|Par||Text (The Connecticut Post, 9/18/00)||Comments|
|--||Banned Pesticides Found In Dead Birds||Title.|
|a||Some birds initially suspected of carrying West Nile virus in Connecticut are laced with insecticides and DDT byproducts, a pesticide the federal government banned about 30 years ago.||Old phenomena used to explain the new, massive avian die-off.|
|b||Whether or not the level of DDT or diazinon, a common pesticide used to protect lawns from insect infestation, killed them remains to be seen.||Disclaimer.|
|c||"We are finding pesticides in these birds that were applied 30 and 40 years ago. They stay in the ground for decades," said John Anderson, director of the Connecticut Agricultural Experiment Station.||This thesis (ground poisons) was the original thesis of the NYSDEC, which was announced in 1999, right up until the WNV paradigm took over with hyper-drama. Also see ToxicSentinel and ToxAbort.|
|d||Initial research by Anderson and his colleagues, Walter Krol and Mary Jane Mattina, both analytical chemists, show high concentrations of the banned and licensed pesticides.||See other quotes by Anderson (see Anderson1, Anderson2). What does "high concentrations" mean? Numbers? Relative to what?|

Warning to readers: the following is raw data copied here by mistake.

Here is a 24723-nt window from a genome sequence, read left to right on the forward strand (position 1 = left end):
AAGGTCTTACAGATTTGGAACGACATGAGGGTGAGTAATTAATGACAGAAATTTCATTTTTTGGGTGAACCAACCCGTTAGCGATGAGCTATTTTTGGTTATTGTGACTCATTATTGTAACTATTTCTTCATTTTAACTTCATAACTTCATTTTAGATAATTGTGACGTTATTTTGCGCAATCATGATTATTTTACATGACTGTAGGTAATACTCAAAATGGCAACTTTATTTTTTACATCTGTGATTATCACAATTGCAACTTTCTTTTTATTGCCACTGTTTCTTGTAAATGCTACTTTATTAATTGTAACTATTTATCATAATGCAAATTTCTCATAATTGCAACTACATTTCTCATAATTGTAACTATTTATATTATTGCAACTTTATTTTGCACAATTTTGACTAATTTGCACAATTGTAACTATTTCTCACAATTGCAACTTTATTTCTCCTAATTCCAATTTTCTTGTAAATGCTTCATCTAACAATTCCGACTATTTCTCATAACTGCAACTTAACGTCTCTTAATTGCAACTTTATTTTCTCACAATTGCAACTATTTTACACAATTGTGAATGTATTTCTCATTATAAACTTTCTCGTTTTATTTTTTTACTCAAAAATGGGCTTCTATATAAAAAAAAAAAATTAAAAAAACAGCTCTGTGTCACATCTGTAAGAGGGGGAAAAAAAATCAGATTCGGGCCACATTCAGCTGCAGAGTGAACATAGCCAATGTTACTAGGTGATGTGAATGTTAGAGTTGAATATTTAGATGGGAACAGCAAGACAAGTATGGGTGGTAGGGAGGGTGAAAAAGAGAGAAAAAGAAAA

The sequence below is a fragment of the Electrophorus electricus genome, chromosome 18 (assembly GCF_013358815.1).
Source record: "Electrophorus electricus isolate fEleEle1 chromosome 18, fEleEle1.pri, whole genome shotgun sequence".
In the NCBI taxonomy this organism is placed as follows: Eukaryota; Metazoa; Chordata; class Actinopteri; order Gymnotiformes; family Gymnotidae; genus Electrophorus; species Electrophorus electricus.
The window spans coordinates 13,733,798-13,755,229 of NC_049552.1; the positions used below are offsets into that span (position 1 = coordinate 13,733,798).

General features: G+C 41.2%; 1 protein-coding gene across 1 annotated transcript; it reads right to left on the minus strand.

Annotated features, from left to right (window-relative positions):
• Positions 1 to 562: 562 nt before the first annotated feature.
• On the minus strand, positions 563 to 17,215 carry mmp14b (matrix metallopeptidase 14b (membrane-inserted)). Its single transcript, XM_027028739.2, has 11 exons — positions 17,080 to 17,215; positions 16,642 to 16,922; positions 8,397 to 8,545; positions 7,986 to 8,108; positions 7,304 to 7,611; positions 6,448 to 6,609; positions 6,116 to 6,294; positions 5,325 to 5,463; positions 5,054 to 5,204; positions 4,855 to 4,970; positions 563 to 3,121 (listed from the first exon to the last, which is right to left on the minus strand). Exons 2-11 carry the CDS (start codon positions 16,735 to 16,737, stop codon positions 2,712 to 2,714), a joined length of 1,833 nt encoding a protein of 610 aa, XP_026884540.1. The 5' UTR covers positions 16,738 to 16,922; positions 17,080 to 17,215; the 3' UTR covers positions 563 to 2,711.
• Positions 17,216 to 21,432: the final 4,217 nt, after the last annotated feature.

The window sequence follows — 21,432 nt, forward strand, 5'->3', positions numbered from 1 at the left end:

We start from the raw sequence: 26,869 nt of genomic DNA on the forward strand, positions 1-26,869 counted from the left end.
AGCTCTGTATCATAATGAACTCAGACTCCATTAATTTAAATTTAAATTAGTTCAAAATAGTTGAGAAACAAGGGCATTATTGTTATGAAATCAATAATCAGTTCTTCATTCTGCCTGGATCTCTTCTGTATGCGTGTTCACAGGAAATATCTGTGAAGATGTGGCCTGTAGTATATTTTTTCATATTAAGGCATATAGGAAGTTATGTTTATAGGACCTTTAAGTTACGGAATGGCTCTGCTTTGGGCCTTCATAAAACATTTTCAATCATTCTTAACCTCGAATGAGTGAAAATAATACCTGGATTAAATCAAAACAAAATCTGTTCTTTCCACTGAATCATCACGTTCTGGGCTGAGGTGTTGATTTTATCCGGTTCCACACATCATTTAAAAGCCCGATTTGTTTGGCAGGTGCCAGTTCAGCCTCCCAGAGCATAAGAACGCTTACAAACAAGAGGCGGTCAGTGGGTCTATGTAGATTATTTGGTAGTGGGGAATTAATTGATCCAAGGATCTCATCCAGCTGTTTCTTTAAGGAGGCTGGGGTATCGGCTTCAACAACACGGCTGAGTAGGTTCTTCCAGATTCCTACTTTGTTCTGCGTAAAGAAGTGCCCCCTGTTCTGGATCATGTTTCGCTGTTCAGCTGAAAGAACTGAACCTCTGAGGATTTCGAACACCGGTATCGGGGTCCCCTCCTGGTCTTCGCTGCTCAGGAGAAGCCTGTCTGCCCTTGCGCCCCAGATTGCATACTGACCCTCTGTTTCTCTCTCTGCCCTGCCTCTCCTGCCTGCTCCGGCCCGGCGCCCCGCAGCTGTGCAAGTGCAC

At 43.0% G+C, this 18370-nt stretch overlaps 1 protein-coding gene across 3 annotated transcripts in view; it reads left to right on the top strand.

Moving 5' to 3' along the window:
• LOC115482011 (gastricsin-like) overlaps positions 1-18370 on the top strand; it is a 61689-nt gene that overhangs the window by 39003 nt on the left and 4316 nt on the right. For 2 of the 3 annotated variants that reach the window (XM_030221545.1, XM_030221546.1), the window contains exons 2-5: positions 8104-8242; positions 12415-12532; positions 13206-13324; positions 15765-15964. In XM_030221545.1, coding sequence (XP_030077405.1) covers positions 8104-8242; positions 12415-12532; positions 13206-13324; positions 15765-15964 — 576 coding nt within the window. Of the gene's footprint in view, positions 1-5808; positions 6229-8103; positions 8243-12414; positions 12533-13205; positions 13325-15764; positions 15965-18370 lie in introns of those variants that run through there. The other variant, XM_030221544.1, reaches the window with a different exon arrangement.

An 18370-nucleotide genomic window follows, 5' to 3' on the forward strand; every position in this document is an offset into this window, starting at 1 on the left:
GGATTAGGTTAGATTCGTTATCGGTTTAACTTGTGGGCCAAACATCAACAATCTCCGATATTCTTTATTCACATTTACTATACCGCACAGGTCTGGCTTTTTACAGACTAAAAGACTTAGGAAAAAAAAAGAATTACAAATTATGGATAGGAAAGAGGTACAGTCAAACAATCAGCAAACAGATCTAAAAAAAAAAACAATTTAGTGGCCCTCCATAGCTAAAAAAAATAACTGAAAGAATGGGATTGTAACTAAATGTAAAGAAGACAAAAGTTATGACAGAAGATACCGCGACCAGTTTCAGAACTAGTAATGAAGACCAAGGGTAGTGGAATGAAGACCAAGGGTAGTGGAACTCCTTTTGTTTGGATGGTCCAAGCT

|e||"They have significant pesticides in their systems," Anderson said.||"Significant"?|
|f||The birds, most of which are not crows, were submitted by health directors in lower Fairfield County anxious to see whether the West Nile virus killed them.|
|g||"I'm surprised at the variety and quantity of the pesticides we are finding. None of the birds had any signs of resmethrin in its system. Right now, this research is a sideline of ours," Anderson said. "We still have so many, many birds to test [for West Nile] that it may be a while before we can concentrate on what else may be killing birds."||How much of the older, organochlorine pesticides? Compared to when? See Footnote 1.|
|h||So far, 6,949 dead birds have been reported throughout Connecticut since the state asked the public to report them. Only a fraction of those birds ultimately were suitable for testing. Altogether, 279 were infected by and ultimately died from West Nile fever.|
|i||"Those are the number of avian deaths that people have reported so far," Greenwich Health Director Caroline Baisely said. "In the backcountry part of Greenwich, where people have 5 acres of property or more, who knows how many of these birds are out there. Perhaps these dead birds are just the tip of something much bigger killing birds. We really don't know."||<=="...something much bigger killing birds."|
|j||In conference calls between state officials, both the Ag Station and the University of Connecticut indicated a desire to continue studying the avian mortalities, said Department of Environmental Protection Commissioner Arthur J. Rocque Jr.|
|k||The discussions are still in the "preliminary stage" right now, Rocque said. "Beyond the public health threat, there are issues about our scientific knowledge of [avian] disease that they feel should be explored."|